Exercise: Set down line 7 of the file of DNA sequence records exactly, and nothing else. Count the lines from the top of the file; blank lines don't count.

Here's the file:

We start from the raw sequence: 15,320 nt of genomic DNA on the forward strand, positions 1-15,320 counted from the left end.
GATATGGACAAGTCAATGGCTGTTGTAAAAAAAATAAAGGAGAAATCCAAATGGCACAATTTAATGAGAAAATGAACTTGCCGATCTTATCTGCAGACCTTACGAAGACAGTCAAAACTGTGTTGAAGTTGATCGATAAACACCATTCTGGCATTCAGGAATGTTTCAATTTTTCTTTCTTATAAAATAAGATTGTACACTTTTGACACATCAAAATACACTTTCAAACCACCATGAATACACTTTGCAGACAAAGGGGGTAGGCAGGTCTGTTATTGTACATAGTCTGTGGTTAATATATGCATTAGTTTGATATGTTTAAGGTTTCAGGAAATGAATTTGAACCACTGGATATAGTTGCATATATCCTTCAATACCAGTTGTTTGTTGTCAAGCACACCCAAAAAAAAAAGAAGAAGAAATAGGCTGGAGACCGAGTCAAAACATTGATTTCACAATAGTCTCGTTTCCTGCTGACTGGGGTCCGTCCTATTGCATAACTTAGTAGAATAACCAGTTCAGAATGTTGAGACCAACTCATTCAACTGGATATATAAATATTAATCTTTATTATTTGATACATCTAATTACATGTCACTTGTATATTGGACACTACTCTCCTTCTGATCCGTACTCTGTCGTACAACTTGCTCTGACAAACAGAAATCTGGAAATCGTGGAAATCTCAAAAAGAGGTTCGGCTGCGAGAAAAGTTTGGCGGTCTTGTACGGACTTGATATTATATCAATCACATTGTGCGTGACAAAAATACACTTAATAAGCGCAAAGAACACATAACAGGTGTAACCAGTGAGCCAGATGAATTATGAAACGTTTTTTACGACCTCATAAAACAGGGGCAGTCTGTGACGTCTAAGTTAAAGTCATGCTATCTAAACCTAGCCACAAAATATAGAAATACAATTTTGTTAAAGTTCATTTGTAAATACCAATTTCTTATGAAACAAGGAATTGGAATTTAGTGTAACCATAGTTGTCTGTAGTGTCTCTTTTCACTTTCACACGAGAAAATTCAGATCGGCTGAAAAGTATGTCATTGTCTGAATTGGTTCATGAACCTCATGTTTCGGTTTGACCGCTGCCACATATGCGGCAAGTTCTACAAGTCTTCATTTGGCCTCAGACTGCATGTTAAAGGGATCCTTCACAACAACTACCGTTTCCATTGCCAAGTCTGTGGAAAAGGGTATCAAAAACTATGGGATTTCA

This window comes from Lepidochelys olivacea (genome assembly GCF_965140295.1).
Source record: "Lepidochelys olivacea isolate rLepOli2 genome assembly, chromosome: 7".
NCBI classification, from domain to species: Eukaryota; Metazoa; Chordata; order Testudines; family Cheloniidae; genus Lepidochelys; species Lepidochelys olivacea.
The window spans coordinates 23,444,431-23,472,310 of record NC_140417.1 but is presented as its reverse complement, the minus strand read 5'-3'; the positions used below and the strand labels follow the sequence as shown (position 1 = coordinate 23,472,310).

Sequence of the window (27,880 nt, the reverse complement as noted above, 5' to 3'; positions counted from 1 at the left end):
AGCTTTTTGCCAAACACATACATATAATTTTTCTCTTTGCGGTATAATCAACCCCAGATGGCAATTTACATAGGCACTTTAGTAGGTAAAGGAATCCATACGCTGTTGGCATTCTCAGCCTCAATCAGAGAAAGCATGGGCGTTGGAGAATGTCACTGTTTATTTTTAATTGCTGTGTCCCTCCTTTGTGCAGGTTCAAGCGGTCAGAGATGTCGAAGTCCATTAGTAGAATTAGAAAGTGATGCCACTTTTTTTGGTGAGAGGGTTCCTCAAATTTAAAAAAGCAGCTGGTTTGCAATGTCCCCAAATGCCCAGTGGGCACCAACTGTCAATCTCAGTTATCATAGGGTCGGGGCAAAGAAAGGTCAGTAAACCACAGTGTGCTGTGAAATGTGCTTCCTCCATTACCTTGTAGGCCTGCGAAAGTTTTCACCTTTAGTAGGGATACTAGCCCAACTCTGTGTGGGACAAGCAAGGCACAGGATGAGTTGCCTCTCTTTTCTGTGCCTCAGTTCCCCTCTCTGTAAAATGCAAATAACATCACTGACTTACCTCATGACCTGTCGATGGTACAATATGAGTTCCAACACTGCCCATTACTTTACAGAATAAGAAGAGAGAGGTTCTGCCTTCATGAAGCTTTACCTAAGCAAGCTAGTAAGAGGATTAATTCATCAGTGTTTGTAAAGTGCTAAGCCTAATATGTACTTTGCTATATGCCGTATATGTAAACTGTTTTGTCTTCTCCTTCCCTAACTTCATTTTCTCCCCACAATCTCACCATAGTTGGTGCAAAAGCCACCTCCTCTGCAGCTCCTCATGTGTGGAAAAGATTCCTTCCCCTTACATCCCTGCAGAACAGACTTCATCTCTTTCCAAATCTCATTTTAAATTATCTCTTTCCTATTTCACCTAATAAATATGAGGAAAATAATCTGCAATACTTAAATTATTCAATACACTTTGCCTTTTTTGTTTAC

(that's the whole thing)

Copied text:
Sequence of the window (27,880 nt, the reverse complement as noted above, 5' to 3'; positions counted from 1 at the left end):